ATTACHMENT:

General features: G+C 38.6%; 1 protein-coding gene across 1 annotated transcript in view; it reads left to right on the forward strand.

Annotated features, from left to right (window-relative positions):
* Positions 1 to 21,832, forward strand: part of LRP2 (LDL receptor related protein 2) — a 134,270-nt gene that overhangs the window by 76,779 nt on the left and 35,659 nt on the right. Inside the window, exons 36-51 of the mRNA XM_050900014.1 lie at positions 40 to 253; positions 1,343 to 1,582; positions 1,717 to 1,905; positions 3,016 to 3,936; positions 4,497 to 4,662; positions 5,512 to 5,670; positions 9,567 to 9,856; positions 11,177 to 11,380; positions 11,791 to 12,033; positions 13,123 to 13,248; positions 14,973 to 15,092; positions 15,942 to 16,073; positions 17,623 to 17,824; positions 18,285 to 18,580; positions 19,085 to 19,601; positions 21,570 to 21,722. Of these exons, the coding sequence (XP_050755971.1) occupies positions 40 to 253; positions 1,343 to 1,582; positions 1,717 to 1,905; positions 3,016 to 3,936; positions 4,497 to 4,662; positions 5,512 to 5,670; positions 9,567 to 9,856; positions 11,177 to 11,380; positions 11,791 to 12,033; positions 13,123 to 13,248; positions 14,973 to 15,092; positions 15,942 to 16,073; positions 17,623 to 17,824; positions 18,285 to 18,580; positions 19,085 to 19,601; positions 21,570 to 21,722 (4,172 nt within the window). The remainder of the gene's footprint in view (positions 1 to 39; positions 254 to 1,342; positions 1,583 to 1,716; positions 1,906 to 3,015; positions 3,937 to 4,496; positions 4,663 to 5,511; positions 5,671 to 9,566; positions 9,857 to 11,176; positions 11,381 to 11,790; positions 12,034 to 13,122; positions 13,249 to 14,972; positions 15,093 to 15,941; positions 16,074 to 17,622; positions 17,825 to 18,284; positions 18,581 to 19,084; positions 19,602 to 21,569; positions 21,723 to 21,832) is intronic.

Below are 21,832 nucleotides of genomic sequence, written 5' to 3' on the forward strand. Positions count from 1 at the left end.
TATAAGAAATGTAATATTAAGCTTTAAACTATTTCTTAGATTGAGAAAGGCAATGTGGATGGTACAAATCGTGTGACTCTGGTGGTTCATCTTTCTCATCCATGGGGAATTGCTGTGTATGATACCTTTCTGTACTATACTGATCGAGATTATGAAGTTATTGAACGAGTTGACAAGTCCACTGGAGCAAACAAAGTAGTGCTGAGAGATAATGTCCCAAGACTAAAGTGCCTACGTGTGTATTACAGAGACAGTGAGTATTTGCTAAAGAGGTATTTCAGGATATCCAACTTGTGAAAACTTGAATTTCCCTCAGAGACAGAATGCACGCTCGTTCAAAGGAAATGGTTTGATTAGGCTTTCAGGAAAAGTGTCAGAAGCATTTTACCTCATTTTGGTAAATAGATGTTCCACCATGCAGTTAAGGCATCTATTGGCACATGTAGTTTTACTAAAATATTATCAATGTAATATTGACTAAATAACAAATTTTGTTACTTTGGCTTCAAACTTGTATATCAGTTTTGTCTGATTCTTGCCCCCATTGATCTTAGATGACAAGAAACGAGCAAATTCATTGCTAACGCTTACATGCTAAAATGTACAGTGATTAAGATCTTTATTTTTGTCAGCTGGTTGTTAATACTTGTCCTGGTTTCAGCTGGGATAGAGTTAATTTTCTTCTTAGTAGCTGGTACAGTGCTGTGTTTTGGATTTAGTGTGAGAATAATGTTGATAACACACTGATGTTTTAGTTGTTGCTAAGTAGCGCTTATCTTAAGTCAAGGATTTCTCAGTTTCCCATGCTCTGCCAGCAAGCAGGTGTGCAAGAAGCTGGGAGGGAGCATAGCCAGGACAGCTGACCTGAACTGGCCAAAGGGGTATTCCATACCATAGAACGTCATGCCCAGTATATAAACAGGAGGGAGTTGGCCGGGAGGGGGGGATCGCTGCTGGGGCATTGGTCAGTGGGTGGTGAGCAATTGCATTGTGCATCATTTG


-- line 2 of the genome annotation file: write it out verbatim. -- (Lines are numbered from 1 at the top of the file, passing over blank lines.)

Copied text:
Annotated features, from left to right (window-relative positions):